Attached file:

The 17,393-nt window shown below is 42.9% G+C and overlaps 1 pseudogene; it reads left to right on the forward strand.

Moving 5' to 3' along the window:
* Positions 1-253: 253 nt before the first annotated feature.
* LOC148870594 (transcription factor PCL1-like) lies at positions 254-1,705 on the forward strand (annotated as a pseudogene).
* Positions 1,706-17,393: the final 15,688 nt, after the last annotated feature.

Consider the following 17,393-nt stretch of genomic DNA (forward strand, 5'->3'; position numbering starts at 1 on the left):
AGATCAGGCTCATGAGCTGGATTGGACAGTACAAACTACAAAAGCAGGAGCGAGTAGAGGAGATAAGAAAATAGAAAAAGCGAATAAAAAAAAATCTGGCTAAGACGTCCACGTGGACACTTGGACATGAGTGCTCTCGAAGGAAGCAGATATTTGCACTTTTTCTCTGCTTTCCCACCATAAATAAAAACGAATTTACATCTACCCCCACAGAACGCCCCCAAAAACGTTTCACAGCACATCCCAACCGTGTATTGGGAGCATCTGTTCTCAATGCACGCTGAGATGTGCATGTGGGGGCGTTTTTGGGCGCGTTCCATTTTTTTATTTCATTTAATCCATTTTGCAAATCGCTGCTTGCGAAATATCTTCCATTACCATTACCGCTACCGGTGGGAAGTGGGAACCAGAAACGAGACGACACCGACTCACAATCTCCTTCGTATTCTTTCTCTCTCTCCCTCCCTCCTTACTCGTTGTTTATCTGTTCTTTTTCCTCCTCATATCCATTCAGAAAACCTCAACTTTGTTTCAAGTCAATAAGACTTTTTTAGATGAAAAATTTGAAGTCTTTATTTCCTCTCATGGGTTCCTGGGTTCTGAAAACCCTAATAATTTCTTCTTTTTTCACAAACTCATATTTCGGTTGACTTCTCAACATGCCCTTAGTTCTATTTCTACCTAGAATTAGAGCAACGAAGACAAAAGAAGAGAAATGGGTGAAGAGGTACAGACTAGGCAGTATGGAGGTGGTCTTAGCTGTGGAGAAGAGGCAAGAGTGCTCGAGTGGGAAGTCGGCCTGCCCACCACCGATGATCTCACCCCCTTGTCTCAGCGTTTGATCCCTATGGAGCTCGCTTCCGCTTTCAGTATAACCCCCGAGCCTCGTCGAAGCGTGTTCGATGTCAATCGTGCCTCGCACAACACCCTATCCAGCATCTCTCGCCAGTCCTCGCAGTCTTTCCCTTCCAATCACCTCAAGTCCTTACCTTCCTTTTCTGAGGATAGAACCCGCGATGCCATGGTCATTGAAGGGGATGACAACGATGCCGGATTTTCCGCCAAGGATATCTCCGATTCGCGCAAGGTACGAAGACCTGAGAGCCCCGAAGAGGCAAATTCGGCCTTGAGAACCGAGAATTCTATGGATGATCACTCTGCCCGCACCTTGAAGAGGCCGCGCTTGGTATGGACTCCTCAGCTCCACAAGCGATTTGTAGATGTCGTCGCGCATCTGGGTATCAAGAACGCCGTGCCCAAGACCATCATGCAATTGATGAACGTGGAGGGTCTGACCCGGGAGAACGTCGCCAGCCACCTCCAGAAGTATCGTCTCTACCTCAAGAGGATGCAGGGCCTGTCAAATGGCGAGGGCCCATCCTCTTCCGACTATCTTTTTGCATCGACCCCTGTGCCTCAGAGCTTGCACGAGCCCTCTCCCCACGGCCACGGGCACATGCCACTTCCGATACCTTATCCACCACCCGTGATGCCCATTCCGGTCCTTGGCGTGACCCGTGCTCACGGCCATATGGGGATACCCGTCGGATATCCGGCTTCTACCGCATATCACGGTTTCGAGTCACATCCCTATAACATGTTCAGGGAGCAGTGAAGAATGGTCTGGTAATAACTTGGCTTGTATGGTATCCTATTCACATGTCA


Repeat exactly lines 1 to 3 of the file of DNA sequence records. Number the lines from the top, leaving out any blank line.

The 17,393-nt window shown below is 42.9% G+C and overlaps 1 pseudogene; it reads left to right on the forward strand.

Moving 5' to 3' along the window:
* Positions 1-253: 253 nt before the first annotated feature.